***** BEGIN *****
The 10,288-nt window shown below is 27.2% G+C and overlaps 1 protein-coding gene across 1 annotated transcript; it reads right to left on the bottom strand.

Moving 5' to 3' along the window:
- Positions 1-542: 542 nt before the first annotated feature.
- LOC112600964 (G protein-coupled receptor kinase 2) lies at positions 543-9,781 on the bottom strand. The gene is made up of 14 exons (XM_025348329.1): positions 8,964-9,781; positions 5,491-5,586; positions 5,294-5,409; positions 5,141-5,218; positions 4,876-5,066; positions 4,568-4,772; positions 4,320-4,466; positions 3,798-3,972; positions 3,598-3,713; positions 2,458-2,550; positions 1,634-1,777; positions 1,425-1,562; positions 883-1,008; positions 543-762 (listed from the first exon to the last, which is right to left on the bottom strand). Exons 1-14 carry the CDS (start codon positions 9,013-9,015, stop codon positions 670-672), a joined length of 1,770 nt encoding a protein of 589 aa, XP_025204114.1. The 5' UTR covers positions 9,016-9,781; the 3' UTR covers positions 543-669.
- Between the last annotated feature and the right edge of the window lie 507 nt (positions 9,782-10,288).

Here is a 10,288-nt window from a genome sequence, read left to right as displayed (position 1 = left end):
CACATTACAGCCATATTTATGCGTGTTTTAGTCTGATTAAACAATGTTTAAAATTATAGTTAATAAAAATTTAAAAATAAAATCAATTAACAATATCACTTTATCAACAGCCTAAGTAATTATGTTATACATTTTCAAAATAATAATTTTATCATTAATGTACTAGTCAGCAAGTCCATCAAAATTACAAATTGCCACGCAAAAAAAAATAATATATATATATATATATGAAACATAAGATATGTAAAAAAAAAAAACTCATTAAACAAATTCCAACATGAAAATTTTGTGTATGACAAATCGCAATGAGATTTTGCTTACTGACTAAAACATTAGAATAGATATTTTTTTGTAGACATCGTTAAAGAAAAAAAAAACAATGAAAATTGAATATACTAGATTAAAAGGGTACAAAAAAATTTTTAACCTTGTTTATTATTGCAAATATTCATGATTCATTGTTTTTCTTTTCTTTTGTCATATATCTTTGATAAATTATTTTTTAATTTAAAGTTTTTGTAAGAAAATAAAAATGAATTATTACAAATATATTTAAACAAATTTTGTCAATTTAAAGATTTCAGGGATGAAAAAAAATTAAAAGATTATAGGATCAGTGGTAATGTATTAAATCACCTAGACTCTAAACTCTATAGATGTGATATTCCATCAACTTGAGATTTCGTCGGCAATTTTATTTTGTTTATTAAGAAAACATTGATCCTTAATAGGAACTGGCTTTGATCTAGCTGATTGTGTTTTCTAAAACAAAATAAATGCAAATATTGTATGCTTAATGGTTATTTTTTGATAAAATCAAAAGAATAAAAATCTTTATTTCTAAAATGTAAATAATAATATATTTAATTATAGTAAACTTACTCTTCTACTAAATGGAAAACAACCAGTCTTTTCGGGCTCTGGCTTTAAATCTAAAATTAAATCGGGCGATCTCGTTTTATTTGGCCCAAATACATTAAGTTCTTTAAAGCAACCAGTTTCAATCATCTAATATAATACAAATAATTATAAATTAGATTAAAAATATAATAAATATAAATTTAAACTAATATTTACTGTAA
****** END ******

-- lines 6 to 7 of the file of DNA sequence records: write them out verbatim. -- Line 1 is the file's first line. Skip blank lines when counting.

Here is a 10,288-nt window from a genome sequence, read left to right as displayed (position 1 = left end):
CACATTACAGCCATATTTATGCGTGTTTTAGTCTGATTAAACAATGTTTAAAATTATAGTTAATAAAAATTTAAAAATAAAATCAATTAACAATATCACTTTATCAACAGCCTAAGTAATTATGTTATACATTTTCAAAATAATAATTTTATCATTAATGTACTAGTCAGCAAGTCCATCAAAATTACAAATTGCCACGCAAAAAAAAATAATATATATATATATATATGAAACATAAGATATGTAAAAAAAAAAAACTCATTAAACAAATTCCAACATGAAAATTTTGTGTATGACAAATCGCAATGAGATTTTGCTTACTGACTAAAACATTAGAATAGATATTTTTTTGTAGACATCGTTAAAGAAAAAAAAAACAATGAAAATTGAATATACTAGATTAAAAGGGTACAAAAAAATTTTTAACCTTGTTTATTATTGCAAATATTCATGATTCATTGTTTTTCTTTTCTTTTGTCATATATCTTTGATAAATTATTTTTTAATTTAAAGTTTTTGTAAGAAAATAAAAATGAATTATTACAAATATATTTAAACAAATTTTGTCAATTTAAAGATTTCAGGGATGAAAAAAAATTAAAAGATTATAGGATCAGTGGTAATGTATTAAATCACCTAGACTCTAAACTCTATAGATGTGATATTCCATCAACTTGAGATTTCGTCGGCAATTTTATTTTGTTTATTAAGAAAACATTGATCCTTAATAGGAACTGGCTTTGATCTAGCTGATTGTGTTTTCTAAAACAAAATAAATGCAAATATTGTATGCTTAATGGTTATTTTTTGATAAAATCAAAAGAATAAAAATCTTTATTTCTAAAATGTAAATAATAATATATTTAATTATAGTAAACTTACTCTTCTACTAAATGGAAAACAACCAGTCTTTTCGGGCTCTGGCTTTAAATCTAAAATTAAATCGGGCGATCTCGTTTTATTTGGCCCAAATACATTAAGTTCTTTAAAGCAACCAGTTTCAATCATCTAATATAATACAAATAATTATAAATTAGATTAAAAATATAATAAATATAAATTTAAACTAATATTTACTGTAA